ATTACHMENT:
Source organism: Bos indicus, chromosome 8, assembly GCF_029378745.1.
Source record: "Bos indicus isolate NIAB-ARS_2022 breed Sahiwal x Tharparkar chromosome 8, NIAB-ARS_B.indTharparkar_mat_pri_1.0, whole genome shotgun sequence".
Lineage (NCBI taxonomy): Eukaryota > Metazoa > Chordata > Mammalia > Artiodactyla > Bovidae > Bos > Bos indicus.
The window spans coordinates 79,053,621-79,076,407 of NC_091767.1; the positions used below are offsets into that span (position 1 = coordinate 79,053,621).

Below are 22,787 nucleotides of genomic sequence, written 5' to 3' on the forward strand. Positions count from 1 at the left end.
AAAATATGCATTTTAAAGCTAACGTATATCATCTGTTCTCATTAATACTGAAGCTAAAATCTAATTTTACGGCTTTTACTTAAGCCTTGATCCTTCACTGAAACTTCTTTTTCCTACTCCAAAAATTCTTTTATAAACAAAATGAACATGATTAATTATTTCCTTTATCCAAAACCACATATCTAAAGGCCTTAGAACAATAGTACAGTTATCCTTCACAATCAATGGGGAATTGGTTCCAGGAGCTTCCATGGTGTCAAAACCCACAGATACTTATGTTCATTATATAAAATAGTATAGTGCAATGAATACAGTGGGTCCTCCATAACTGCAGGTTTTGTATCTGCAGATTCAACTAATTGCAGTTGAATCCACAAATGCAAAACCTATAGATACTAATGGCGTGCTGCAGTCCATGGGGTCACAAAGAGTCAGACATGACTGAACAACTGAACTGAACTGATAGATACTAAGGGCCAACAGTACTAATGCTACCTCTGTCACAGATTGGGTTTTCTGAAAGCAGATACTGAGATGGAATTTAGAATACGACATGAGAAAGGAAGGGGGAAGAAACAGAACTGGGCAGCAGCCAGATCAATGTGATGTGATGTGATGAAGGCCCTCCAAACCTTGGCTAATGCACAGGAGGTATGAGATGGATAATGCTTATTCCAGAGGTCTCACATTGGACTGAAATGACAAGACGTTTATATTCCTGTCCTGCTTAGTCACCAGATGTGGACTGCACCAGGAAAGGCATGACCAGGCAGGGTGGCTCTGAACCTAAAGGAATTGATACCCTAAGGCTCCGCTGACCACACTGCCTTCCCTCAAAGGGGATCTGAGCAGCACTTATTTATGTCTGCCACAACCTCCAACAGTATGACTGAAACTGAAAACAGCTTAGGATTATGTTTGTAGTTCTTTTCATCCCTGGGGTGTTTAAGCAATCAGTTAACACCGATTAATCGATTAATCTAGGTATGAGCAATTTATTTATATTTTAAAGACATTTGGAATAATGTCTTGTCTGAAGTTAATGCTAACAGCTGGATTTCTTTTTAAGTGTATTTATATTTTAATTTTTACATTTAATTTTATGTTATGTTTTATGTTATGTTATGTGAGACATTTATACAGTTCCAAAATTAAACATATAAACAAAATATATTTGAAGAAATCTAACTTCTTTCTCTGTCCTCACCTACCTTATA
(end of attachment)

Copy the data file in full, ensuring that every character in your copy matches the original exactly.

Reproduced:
Source organism: Bos indicus, chromosome 8, assembly GCF_029378745.1.
Source record: "Bos indicus isolate NIAB-ARS_2022 breed Sahiwal x Tharparkar chromosome 8, NIAB-ARS_B.indTharparkar_mat_pri_1.0, whole genome shotgun sequence".
Lineage (NCBI taxonomy): Eukaryota > Metazoa > Chordata > Mammalia > Artiodactyla > Bovidae > Bos > Bos indicus.
The window spans coordinates 79,053,621-79,076,407 of NC_091767.1; the positions used below are offsets into that span (position 1 = coordinate 79,053,621).

Below are 22,787 nucleotides of genomic sequence, written 5' to 3' on the forward strand. Positions count from 1 at the left end.
AAAATATGCATTTTAAAGCTAACGTATATCATCTGTTCTCATTAATACTGAAGCTAAAATCTAATTTTACGGCTTTTACTTAAGCCTTGATCCTTCACTGAAACTTCTTTTTCCTACTCCAAAAATTCTTTTATAAACAAAATGAACATGATTAATTATTTCCTTTATCCAAAACCACATATCTAAAGGCCTTAGAACAATAGTACAGTTATCCTTCACAATCAATGGGGAATTGGTTCCAGGAGCTTCCATGGTGTCAAAACCCACAGATACTTATGTTCATTATATAAAATAGTATAGTGCAATGAATACAGTGGGTCCTCCATAACTGCAGGTTTTGTATCTGCAGATTCAACTAATTGCAGTTGAATCCACAAATGCAAAACCTATAGATACTAATGGCGTGCTGCAGTCCATGGGGTCACAAAGAGTCAGACATGACTGAACAACTGAACTGAACTGATAGATACTAAGGGCCAACAGTACTAATGCTACCTCTGTCACAGATTGGGTTTTCTGAAAGCAGATACTGAGATGGAATTTAGAATACGACATGAGAAAGGAAGGGGGAAGAAACAGAACTGGGCAGCAGCCAGATCAATGTGATGTGATGTGATGAAGGCCCTCCAAACCTTGGCTAATGCACAGGAGGTATGAGATGGATAATGCTTATTCCAGAGGTCTCACATTGGACTGAAATGACAAGACGTTTATATTCCTGTCCTGCTTAGTCACCAGATGTGGACTGCACCAGGAAAGGCATGACCAGGCAGGGTGGCTCTGAACCTAAAGGAATTGATACCCTAAGGCTCCGCTGACCACACTGCCTTCCCTCAAAGGGGATCTGAGCAGCACTTATTTATGTCTGCCACAACCTCCAACAGTATGACTGAAACTGAAAACAGCTTAGGATTATGTTTGTAGTTCTTTTCATCCCTGGGGTGTTTAAGCAATCAGTTAACACCGATTAATCGATTAATCTAGGTATGAGCAATTTATTTATATTTTAAAGACATTTGGAATAATGTCTTGTCTGAAGTTAATGCTAACAGCTGGATTTCTTTTTAAGTGTATTTATATTTTAATTTTTACATTTAATTTTATGTTATGTTTTATGTTATGTTATGTGAGACATTTATACAGTTCCAAAATTAAACATATAAACAAAATATATTTGAAGAAATCTAACTTCTTTCTCTGTCCTCACCTACCTTATA